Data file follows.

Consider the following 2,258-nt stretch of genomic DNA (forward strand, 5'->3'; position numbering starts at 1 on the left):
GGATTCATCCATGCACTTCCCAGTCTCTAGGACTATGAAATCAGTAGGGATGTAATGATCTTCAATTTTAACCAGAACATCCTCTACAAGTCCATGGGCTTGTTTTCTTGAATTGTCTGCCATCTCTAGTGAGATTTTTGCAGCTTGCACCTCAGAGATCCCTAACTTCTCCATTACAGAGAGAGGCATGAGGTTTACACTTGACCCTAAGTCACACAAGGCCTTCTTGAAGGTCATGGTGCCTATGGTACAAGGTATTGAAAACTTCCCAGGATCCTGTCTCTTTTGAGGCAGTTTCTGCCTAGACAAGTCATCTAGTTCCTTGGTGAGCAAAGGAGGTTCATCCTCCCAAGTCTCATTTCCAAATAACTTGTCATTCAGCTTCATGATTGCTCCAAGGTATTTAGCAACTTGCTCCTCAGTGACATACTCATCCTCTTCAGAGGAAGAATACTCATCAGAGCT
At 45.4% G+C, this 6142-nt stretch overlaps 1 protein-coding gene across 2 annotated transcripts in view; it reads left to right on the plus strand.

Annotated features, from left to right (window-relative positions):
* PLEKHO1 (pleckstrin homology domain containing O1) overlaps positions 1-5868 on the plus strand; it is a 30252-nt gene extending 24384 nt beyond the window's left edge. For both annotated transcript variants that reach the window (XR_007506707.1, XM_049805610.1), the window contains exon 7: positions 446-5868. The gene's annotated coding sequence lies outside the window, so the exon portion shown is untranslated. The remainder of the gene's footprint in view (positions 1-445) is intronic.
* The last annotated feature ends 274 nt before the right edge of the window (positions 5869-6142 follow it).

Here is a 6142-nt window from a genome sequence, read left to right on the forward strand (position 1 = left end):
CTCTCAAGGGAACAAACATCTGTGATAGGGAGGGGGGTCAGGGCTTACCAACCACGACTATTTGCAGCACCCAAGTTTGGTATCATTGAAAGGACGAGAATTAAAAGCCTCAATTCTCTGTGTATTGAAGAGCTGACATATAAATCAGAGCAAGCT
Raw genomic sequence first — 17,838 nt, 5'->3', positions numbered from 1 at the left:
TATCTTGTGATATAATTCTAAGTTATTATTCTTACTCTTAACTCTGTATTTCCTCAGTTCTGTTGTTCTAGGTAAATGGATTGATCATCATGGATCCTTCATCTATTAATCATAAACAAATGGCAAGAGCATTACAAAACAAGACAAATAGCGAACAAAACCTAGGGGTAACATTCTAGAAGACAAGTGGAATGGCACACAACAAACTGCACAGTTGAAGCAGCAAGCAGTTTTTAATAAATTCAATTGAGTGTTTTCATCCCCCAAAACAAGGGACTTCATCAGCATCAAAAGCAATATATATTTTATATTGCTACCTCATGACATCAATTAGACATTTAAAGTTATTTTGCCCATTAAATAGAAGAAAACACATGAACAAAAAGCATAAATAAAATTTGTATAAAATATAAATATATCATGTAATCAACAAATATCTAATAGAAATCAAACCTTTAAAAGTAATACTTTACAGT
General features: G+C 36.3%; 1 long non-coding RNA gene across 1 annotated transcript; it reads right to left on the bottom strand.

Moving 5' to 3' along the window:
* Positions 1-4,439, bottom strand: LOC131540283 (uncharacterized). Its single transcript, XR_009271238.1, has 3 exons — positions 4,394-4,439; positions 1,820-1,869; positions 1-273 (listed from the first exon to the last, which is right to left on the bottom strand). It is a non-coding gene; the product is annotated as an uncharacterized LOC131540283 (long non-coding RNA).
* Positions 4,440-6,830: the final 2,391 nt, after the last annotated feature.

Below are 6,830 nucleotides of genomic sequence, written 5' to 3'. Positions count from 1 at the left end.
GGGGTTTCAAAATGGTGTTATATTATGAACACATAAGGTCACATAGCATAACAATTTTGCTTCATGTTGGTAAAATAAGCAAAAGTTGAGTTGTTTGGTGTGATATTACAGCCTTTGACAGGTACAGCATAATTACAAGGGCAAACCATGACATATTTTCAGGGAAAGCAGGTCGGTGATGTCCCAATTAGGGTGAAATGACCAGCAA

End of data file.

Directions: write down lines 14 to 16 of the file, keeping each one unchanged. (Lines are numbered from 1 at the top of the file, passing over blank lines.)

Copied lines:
* Positions 4,440-6,830: the final 2,391 nt, after the last annotated feature.

Below are 6,830 nucleotides of genomic sequence, written 5' to 3'. Positions count from 1 at the left end.
GGGGTTTCAAAATGGTGTTATATTATGAACACATAAGGTCACATAGCATAACAATTTTGCTTCATGTTGGTAAAATAAGCAAAAGTTGAGTTGTTTGGTGTGATATTACAGCCTTTGACAGGTACAGCATAATTACAAGGGCAAACCATGACATATTTTCAGGGAAAGCAGGTCGGTGATGTCCCAATTAGGGTGAAATGACCAGCAA